The program “provides children access to their colleagues, experts and places around the globe, which would appear otherwise really strange. We are trying more inspiring learning offered by partnering with organizations such as code.Org, TOMS, NASA digital learning network, Penguin Books, and others to make sure that’s a constant stream of experts around the world to connect with. Teachers tell us these live interactions and back and forth, questions and answers with experts is often the secret weapon, to their students learn to get involved.”

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Here’s what it means to be a good person, God Darnit

It turns out, you don’t have to be Mother Teresa to be a good person. you I have to drop this last piece of cheesecake.

Good, maybe you do not agree. Be a good person after all, means different things to different people – it depends on who ask you. In the viral part of the New York Times’s David Brooks’ “The Moral Bucket List”, he shared his own interpretation: they look deeply good. They listen well. They make you feel funny and precious. These are the people we want.

Curious to see what our readers thought, the good new HuffPost asked people on Facebook and Twitter, “what makes someone a good person? ” Some have said that it is the little things in life, while others have said that it is a little more complicated than that. No matter how they responded to the question, it is clear that there is no one correct answer.

Discover said readers below, and maybe you’ll see for yourself what it really means to be a good person.

Scroll below to read the answers from readers, which have been edited for clarity.

-Connie Downs, Facebook

“I think to be a ‘good person’ is doing the right thing, even when no one is watching!
-Amber Ludlow, Facebook

“Start by yourself – if you feel well in your actions and principles of others will also.”
-maz_hawes, twitter user

“‘ You are kind?'” Everything else seems much less important”
-Lorraine Baldwin Kubala, Facebook

-Sue Jenkins, Facebook

“You know this person who leaves an opening on the road when the judgment before a driveway or thruway so that any car turning or outgoing can pass through? It is a good thoughtful person in their life. such as this thoughtful detail is second nature to them.”
— Venni Martinez, Facebook

“Having good manners towards everyone no matter what age, relationship, status, race, education, wealth or lack of. And remembering to say ‘thank you’ and ‘please.'”
— Diana Irwin, Facebook

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By goose bumps to a tight rope village

Every day of the year, Curious.com CEO Justin Kitch writes a quirky fact, known as the Daily Curio, intended to tickle the brains of lifelong learners everywhere. This is a weekly digest.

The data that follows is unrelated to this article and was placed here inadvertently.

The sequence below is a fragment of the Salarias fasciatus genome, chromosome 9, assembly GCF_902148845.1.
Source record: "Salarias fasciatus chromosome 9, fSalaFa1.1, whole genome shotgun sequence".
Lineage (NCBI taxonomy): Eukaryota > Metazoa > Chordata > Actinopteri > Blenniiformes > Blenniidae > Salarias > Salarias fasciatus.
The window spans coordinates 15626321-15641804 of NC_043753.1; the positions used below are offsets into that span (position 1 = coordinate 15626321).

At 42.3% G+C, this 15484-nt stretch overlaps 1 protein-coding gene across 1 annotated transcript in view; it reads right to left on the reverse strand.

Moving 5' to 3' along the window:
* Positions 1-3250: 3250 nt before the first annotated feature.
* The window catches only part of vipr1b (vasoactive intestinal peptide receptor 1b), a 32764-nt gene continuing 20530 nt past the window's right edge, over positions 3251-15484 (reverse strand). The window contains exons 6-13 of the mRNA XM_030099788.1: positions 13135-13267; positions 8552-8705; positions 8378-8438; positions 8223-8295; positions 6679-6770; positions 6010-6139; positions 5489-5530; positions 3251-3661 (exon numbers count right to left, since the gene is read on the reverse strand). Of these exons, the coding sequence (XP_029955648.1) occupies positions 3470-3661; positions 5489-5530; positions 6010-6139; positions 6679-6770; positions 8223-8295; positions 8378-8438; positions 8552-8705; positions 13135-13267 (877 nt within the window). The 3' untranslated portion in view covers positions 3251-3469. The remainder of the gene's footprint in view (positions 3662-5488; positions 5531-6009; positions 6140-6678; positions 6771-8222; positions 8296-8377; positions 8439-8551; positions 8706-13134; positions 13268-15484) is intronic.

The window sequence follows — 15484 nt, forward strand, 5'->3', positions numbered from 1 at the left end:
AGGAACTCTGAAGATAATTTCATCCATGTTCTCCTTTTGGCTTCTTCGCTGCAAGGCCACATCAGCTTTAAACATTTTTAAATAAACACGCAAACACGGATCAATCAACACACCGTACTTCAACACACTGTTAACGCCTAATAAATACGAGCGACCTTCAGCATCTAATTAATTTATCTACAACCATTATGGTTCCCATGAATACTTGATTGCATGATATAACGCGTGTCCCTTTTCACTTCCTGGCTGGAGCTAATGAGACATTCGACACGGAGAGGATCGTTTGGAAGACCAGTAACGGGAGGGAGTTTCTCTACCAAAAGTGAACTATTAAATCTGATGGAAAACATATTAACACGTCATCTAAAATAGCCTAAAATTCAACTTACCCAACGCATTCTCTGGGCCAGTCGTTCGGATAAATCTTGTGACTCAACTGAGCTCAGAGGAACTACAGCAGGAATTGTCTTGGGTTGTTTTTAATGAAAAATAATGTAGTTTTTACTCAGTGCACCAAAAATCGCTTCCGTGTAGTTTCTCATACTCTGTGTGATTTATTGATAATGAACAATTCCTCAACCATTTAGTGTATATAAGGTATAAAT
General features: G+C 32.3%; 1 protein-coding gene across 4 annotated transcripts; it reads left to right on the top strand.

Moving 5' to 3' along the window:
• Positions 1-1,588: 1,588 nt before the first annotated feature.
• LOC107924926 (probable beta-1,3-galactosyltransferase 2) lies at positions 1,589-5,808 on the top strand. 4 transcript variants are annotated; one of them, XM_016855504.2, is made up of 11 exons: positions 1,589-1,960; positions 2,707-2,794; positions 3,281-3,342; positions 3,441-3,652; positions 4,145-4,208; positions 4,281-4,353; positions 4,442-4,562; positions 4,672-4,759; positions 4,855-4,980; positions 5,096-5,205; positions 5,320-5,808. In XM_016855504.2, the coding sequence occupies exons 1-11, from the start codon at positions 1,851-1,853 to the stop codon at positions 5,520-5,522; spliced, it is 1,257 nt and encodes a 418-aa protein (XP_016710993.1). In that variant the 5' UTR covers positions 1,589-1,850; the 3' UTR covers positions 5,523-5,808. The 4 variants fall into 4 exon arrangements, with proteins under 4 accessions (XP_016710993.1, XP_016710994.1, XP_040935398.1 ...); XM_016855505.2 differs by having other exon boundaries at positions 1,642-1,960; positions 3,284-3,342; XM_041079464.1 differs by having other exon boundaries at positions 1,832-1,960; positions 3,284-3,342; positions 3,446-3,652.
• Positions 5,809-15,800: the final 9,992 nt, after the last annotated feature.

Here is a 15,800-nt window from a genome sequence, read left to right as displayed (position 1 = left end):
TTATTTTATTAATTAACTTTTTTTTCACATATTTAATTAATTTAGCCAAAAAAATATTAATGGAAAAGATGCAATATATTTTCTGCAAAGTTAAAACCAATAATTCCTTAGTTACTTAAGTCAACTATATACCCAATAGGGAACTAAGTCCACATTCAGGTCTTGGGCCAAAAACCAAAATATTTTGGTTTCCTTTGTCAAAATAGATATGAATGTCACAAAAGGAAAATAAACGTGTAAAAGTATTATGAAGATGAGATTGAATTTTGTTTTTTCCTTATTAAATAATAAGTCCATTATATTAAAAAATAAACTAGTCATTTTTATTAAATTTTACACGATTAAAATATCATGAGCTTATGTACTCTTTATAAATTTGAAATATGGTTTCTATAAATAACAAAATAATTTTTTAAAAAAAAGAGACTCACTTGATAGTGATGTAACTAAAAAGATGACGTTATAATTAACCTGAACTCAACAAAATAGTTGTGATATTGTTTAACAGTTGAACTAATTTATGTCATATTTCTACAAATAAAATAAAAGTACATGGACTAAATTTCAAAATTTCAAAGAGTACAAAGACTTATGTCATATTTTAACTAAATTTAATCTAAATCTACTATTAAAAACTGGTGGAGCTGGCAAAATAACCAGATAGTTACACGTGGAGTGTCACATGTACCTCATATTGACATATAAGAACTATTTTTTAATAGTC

Last week’s Curios covered why we forget things when we walk through doorways, the purpose of goosebumps, and a Russian village where every resident can walk a tightrope.

Curio #713 | An amusing map flap
Let’s say you’re a map maker. How do you prove somebody is copying your maps? In theory, all maps should be identical. Suspicious that their maps were being copied, two map makers in the 1930s set out to prove just that. Otto G. Lindberg, the director of General Drafting Co., and his assistant, Ernest Alpers, published a map of New York State that contained one fictitious town called “Agloe”–an anagram of their initials. Sure enough, a few years later.Continue reading

Curio #712 | War card game
Way back in Curio #124 we learned how the maps of the British escape of hid in special versions of games Monopoly sent to their Pow during WWII. Now, we learn that America was also on the, uh, thing. Since the Red Cross-administered the treatment of prisoners of war by both parties, home nations could send care packages to help prisoners of war to survive months of imprisonment. The United States has produced these packages to a top-secret installation of Virginia, created only for. keep reading

Curio #711 | Windshield wEYEpers
Today cars come with a lot of gadgets to protect ourselves (and the purchase of new cars). Cameras help backup, sensors detect objects in our blind spots, brakes automatically to avoid collisions. Now a company called see Machines developed James technology Bond-worthy to follow the eye and the movements of the face of the driver. He uses cameras.Continue reading

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What do the nature for our mood and well-being

What to do to lift your spirits when you’re down in the dumps? Watch TV? Listen to music? Crying and eating a pint of ice cream? Perhaps a better solution is to simply sit outside.

A connection with nature can actually help us individuals happier and healthier. Thoreau once wrote, a morning walk is a blessing for the whole day. And his philosophy has some merit: research shows that spending just a few minutes outside improves our moods.

Happify, a website dedicated to helping people build skills to happiness through science-based activities and games, provides a detailed infographic illustrating the benefits of experiencing nature. Take a look below and then head out to your nearest green space and enjoy the rejuvenating force of nature.

-Rebecca Scholl

More from: Happify
Science-based activities and games to reduce Stress
Why pets make us happier and healthier
Confidence-Boosting secrets from science–this feed and its content is owned by The Huffington Post, and use is subject to our terms. Smaller taller can be used for personal consumption, but may not be distributed on a website.

Honoring roots, celebrating the flowers on the international day of Yoga

The Ambassador of India to the United Nations joined a roomful of journalists this week to talk for the first take international Yoga day on June 21.